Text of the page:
Lululemon athletica (NASDAQ:LULU), known for its expensive women's yoga pants, has been struggling ever since the brand was tarnished by quality and supply chain issues last year. The last time I wrote about Lululemon, the stock was trading at 44 times earnings, and I warned that expectations had become unrealistic. Now, after falling nearly 50%, a P/E ratio closer to 23 seems a lot more reasonable.
But Lululemon is facing more competition than ever before, with Gap's (NYSE:GPS) Athleta offering lower prices and a better selection. Aggressive store growth is masking weak sales at existing stores, and international expansion seems ill advised with U.S. stores doing so poorly. All Lululemon has is its brand, and that's not nearly as strong as it used to be.
A look at Lululemon's problems
For a company that is supposed to be a growth company, the fourth quarter was terrible. While total revenue rose by 7%, this was on the back of store growth. Comparable-store sales fell by 2% in the quarter; and while including online sales improves this number by 6 percentage points, it's clear that the stores themselves are doing poorly. Management expects combined comparable-store sales, which includes online sales, to rise in the low- to mid-single digits in fiscal 2014, and this leads to the conclusion that comparable sales at the stores themselves will be flat at best.
It's no wonder, then, that investors have been dumping the stock over the past year. Part of this decline in the performance of the stores is certainly due to the scandals of the past year, but I think that the nature of Lululemon's business model and an increase in competition are also contributing to the problem.
Scarcity, high prices, and competition
Lululemon stocks a small number of each item in its stores in order to create the illusion of scarcity, hoping that this drives demand for its products and allows the company to charge high prices. This may have been fine when the company was small and before the brand was tarnished, but I suspect that this policy will have the effect of driving customers to the competition. Management has suggested that it's pulling back on this scarcity model a bit, wanting to keep guests hungry for its products but not starving; but with competitors offering lower prices and a wider selection, not having products in stock that customers want to buy is not a sustainable strategy. This simply doesn't work when there are alternatives to Lululemon.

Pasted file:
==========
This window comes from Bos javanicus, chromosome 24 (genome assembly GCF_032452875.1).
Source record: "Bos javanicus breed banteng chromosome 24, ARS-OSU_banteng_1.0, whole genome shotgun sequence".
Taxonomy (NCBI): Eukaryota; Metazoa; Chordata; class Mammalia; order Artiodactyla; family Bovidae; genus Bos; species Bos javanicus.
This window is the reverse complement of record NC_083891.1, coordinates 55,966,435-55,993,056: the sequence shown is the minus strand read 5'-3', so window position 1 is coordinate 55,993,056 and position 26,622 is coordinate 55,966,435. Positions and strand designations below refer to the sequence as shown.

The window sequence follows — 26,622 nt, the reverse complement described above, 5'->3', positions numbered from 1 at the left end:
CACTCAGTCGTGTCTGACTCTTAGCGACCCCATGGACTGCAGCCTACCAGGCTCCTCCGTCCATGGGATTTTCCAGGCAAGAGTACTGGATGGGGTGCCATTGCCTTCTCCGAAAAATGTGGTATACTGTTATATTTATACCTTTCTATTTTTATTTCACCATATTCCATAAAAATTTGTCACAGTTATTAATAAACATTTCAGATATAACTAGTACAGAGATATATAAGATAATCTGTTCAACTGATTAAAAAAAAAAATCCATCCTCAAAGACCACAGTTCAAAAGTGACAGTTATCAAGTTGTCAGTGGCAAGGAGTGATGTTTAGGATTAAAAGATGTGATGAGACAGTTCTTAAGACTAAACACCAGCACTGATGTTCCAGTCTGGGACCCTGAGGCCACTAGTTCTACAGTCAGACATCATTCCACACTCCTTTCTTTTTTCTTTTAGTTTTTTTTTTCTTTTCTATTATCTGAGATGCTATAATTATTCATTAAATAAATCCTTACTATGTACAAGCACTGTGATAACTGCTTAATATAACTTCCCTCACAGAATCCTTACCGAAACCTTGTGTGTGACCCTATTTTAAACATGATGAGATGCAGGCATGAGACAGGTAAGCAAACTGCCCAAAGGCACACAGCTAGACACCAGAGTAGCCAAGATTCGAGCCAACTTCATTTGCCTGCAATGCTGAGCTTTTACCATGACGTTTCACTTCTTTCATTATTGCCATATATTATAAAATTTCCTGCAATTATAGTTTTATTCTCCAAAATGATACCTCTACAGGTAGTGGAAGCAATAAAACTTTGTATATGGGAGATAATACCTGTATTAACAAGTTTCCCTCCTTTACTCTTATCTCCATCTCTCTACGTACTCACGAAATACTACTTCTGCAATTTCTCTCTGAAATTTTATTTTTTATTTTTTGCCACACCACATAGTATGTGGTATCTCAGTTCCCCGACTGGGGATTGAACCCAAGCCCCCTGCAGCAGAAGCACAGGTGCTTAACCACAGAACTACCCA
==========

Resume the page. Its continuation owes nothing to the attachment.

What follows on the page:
Athleta, run by Gap, is one such competitor. While Athleta only represents 3%-4% of Gap's total revenue, the chain of stores has been growing fast. In 2013, Gap opened 30 Athleta stores, bringing the total number up to 65, and the company plans to open an additional 30 stores in 2014. This is far smaller than the 254 stores Lululemon operated at the end of the fourth quarter, but it's clear that Lululemon is no longer the only major player in the space.
Athleta certainly has some high-priced items, but it offers a far wider scale of price points that appeal to a broader audience than Lululemon. While Lululemon sells yoga pants for between $82 and $98 on its website, Athleta has prices for similar items starting at $64, with some items on sale even less expensive. That's a significant price difference, and I doubt that Lululemon will be able to maintain its sky-high margins as the competition expands.
The bottom line
Lululemon's stores are performing poorly, with the issues of 2013 still having a negative effect on traffic. Combined with increased competition from Athleta, it's hard to imagine Lululemon's high prices and frustrating scarcity business model being sustainable. Lululemon is a premium brand, but that brand isn't worth as much as it was before the quality control problems of last year; and it's not clear at this point whether it will ever fully recover. Management expects comparable-store sales to start to recover this year, but I have my doubts.
Timothy Green has no position in any stocks mentioned. The Motley Fool recommends Lululemon Athletica. Try any of our Foolish newsletter services free for 30 days. We Fools may not all hold the same opinions, but we all believe that considering a diverse range of insights makes us better investors. The Motley Fool has a disclosure policy.